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Healthcare staff can be prone to high levels of stress and research investigating mindfulness-based courses for this population is showing promise. Given the demands of healthcare work, shortened mindfulness courses may be more appropriate. The aim of the study was to evaluate the utility of a workplace-adapted mindfulness course (MBOE) in a hospital setting, including research on workplace-specific outcomes beyond stress reduction and data relating to home practice with a mobile app.
The effects of assignment to a workplace-adapted, 6-week mindfulness course or a waitlist control condition on dispositional mindfulness, perceived stress and fulfilment of basic psychological needs at work were examined in a sample of 65 hospital staff.
Compared with waitlist, staff taking the course showed significant increases in mindfulness and psychological need fulfilment and reductions in perceived stress. Mean levels of perceived stress reduced from a high level to within published norms. Reductions in stress and increases in mindfulness, autonomy and competence remained stable at follow-up. Increased mindfulness mediated improvements in need fulfilment and reductions in stress. Attendance and use of a mobile app for home practice were associated with positive outcomes. Social factors (relatedness) associated with the delivery and outcome of the course were also explored.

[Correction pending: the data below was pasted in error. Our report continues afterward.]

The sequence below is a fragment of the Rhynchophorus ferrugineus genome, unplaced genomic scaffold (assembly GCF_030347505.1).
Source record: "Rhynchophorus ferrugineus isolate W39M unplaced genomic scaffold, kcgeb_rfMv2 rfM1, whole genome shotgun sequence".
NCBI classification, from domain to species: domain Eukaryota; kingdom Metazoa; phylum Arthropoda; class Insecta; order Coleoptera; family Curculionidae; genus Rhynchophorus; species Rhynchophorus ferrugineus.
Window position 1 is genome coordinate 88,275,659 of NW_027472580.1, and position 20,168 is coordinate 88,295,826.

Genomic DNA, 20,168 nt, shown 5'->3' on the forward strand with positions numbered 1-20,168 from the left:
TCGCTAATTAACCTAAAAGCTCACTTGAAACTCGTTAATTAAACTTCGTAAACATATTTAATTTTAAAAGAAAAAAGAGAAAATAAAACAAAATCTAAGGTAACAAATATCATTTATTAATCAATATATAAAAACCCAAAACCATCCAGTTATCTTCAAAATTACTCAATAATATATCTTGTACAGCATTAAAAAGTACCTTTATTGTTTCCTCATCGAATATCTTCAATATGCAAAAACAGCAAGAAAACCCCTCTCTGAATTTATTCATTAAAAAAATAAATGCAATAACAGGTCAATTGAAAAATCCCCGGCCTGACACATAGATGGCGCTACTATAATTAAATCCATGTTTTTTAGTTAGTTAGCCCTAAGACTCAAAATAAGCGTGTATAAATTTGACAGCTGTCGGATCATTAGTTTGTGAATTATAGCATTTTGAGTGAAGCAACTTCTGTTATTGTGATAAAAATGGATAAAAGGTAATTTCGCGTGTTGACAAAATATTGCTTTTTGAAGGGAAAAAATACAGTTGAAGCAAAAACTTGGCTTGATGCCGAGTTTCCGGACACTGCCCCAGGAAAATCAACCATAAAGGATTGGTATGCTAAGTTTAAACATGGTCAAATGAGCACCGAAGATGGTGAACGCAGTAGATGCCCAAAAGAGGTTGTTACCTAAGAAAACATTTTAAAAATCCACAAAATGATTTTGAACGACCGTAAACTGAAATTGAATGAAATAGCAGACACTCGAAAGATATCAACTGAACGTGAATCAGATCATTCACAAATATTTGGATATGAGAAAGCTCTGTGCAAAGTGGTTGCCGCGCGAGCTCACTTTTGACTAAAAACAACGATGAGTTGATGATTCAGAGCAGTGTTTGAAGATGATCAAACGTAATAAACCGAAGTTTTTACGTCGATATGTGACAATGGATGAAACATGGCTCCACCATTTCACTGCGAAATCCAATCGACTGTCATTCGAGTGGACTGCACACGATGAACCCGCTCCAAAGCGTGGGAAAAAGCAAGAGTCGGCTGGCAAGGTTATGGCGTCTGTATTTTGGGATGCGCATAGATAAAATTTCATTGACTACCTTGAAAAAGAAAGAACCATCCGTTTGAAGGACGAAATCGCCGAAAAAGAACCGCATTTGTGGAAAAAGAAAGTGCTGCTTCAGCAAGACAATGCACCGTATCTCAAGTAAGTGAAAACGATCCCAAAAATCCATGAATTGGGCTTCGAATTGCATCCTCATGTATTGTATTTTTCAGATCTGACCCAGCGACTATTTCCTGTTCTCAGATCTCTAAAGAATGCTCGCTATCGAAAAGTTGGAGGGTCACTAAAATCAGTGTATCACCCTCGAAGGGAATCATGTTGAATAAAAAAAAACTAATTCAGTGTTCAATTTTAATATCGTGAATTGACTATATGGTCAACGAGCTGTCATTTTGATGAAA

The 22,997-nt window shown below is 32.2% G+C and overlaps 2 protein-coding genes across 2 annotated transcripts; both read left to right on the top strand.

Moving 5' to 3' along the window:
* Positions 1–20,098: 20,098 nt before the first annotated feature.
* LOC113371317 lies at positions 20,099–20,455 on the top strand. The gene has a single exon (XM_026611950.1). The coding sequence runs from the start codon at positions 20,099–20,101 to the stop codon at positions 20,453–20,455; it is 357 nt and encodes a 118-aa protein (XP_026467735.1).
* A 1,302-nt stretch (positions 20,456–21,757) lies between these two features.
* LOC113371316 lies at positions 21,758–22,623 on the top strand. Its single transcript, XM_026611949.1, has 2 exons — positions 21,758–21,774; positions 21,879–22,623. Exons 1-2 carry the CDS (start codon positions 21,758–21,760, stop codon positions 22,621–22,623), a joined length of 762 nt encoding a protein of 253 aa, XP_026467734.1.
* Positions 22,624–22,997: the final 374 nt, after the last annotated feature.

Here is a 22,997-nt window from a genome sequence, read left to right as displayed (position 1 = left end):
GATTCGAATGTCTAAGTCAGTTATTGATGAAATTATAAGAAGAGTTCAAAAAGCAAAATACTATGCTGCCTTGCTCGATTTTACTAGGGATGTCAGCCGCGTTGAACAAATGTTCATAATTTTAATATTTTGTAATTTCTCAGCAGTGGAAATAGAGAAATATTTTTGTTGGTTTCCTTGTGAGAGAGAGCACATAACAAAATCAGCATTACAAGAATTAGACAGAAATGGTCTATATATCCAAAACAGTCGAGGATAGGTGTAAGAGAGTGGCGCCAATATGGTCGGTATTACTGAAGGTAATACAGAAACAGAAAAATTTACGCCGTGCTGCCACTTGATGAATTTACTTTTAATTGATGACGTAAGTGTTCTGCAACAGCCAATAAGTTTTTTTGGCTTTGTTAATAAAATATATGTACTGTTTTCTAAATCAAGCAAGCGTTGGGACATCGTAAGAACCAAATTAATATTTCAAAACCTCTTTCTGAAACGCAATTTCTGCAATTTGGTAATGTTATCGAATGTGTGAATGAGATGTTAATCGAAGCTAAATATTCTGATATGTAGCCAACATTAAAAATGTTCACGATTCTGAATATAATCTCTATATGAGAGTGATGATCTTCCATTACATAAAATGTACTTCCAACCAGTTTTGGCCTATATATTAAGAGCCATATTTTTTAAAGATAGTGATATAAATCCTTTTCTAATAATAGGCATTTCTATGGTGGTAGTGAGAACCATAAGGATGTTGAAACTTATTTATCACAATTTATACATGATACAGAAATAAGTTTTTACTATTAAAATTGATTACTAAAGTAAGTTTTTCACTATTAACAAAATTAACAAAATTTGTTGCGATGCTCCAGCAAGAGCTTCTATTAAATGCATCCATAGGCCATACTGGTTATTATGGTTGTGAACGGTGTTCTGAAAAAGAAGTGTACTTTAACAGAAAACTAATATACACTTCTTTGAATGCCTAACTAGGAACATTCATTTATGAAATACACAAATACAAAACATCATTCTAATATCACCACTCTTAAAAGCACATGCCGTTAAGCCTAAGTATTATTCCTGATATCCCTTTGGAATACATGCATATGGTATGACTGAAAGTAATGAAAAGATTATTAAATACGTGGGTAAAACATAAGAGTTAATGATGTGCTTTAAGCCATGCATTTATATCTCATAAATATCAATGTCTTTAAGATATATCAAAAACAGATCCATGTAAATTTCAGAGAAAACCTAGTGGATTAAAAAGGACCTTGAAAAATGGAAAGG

The results indicate that a workplace-adapted, short-format mindfulness course can achieve positive results in line with mindfulness courses for other contexts. Questions were raised regarding which distinct elements may improve outcomes, e.g. home practice and dispositional mindfulness vs. learning environment on more general improvements.
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- Mindfulness-Based Organisational Education: an Evaluation of a Mindfulness Course Delivered to Employees at the Royal Orthopaedic Hospital
Christopher D. Jack
- Springer US
Print ISSN: 1868-8527
Elektronisch ISSN: 1868-8535